High school students protested in dinosaur costumes to represent Thailand’s establishment, led a protest by thousands of people in Bangkok on Saturday. The high School students are making calls to bring down the government of Prime Minister Prayuth Chan-ocha and reform the monarchy.
It was the first major protest since Prime Minister Prayuth Chan-ocha said on Thursday that police would use all laws against protesters, who have become the biggest challenge to Thailand’s rulers in years.
“We represent the meteorites crushing the dinosaurs to extinction,” 15-year-old high school student leader Benjamaporn Nivas told Reuters.
Benjamaporn and another leader of the Bad Student group were summoned on Friday for charges over a previous protest, but police said Saturday’s demonstration could go ahead.
Protests since July have been around three core demands: the removal of former junta leader Prayuth as prime minister, a new constitution and reforms to the monarchy of King Maha Vajiralongkorn.
But the high school students also seek greater freedom and fairer treatment within an education system they say is archaic and aimed primarily at inculcating obedience. Many spoke of the importance of gender equality.
“I have been sexually abused by teachers. School is not a safe place,” said a placard held by one student who sat in uniform with her mouth taped shut in protest.
Dinosaur costumes #ByeByeDinosaurs
Thai students in dinosaur costumes parade at today’s anti-government protest in Bangkok. One protest hashtag translates as #ByeByeDinosaurs #นักเรียนเลว #ม็อบ21พฤศจิกา #WhatsHappeningInThailand pic.twitter.com/GG1C47DBsP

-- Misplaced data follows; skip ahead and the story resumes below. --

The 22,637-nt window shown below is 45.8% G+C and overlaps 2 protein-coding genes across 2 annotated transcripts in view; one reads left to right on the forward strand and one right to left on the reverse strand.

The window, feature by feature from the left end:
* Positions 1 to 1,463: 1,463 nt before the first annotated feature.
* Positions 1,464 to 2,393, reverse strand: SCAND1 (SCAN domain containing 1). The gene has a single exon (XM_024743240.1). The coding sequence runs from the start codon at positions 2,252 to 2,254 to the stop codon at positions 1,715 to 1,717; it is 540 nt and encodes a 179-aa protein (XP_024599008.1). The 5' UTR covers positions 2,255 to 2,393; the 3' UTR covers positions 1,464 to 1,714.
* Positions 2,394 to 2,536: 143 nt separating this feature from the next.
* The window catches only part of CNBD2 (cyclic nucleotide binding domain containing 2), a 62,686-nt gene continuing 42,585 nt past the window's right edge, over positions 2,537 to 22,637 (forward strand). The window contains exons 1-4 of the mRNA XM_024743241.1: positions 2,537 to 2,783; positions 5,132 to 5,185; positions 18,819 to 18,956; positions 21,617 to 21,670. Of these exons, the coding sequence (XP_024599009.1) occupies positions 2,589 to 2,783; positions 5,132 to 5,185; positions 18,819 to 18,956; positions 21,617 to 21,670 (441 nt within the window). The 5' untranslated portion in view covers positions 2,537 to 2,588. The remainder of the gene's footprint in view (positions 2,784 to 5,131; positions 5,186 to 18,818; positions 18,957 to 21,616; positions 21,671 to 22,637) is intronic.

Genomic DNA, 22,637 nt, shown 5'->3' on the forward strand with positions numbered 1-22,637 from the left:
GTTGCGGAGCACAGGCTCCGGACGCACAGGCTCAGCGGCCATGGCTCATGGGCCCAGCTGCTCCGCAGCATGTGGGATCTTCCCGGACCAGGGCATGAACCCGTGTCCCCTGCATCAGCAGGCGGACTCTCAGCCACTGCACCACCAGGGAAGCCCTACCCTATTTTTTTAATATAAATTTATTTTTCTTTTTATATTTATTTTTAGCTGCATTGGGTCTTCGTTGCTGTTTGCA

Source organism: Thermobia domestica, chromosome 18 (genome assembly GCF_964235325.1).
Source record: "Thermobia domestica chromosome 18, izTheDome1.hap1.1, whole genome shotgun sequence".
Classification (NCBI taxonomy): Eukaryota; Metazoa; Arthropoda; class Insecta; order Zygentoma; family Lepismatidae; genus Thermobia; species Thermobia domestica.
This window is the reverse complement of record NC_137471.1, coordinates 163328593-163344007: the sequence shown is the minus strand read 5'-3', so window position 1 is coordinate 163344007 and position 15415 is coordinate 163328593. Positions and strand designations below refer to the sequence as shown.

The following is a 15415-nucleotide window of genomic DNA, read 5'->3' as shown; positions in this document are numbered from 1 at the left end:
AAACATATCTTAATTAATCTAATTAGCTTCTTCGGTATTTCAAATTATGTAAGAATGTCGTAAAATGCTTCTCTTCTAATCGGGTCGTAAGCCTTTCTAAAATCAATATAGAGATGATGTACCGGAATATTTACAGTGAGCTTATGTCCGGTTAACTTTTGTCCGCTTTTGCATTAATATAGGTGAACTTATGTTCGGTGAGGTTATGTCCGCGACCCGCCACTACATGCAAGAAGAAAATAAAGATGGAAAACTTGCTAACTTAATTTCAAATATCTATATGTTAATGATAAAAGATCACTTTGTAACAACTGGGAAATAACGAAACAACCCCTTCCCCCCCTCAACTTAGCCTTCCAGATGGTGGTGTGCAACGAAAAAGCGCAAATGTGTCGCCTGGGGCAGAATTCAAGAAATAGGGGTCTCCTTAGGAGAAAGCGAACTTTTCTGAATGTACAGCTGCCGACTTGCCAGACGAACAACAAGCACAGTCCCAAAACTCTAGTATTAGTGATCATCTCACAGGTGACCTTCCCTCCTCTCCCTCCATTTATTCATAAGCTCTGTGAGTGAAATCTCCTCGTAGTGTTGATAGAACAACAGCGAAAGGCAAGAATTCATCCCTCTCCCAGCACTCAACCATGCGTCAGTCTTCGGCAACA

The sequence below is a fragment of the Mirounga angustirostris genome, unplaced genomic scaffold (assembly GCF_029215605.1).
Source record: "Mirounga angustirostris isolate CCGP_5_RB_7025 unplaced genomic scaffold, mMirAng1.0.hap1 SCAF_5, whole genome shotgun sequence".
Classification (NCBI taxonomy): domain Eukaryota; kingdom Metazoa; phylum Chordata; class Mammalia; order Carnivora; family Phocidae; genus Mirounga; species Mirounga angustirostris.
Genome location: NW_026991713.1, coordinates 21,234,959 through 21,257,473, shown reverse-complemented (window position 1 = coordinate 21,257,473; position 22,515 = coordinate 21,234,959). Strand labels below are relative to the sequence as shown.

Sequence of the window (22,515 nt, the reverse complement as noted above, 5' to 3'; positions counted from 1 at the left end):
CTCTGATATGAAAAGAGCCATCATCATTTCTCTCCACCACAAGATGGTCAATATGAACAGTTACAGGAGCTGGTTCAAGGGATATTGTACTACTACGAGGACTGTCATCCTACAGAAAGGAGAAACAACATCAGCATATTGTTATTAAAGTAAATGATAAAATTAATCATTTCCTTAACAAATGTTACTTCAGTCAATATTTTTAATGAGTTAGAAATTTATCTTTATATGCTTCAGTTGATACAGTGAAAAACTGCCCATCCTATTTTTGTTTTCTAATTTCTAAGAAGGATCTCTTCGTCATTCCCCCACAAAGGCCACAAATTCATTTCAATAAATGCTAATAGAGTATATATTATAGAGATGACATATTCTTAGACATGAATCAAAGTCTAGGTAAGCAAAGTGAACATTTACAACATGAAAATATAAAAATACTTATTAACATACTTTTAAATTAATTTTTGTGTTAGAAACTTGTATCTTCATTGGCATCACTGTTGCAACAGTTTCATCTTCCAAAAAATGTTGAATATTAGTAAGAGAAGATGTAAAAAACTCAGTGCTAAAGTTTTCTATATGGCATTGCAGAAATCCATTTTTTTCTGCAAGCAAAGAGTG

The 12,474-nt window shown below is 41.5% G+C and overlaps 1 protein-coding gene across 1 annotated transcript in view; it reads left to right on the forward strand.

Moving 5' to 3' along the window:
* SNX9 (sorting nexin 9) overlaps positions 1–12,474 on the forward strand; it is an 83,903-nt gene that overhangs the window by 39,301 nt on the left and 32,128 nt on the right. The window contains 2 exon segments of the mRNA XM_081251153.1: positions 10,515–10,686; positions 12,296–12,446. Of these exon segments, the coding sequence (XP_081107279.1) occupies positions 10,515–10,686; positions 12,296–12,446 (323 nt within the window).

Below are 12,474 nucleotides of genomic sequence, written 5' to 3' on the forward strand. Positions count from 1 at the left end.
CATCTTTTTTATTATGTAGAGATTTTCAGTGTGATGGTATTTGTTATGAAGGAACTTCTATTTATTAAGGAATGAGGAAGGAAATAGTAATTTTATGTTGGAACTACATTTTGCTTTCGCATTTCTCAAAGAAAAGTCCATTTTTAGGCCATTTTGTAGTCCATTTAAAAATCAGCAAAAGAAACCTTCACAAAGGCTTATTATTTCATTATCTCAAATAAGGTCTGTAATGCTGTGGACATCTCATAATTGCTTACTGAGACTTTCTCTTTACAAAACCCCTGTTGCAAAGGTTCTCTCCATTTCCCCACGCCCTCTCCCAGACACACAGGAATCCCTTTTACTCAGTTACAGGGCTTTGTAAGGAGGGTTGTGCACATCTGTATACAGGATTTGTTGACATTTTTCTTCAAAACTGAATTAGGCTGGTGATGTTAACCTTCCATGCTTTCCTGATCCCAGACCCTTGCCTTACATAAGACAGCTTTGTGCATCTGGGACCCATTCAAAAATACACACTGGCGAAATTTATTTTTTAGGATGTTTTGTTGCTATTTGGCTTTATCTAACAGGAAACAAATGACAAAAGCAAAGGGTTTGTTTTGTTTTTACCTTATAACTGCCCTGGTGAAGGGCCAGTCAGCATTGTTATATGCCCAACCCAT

— Matthew Tostevin (@TostevinM) November 21, 2020
Government spokesman Anucha Burapachaisri said the prime minister hoped protesters would exercise their freedom constructively and within the law.
One of the hashtags used by the Bad Student group on Saturday translates as #ByeByeDinosaurs.
Dinosaur-costumed performers paraded to the theme tune of the Royal News, which is shown on Thai television every night.
But Benjamaporn said the students were being careful about references to the monarchy after activists took Prayuth’s comments on using all laws against protesters to mean the possible resumption of prosecutions under laws prohibiting insults of the monarchy.
Protesters have broken longstanding taboos with open criticism of the monarchy.
Prayuth has rejected the demand of protesters that he resign and their accusations that he engineered last year’s election to keep power that he first seized from an elected government in 2014.
The Royal Palace has made no comment since the protests began in July. When asked about the protesters earlier this month, the king said “we love them all the same” and described Thailand as a “land of compromise”.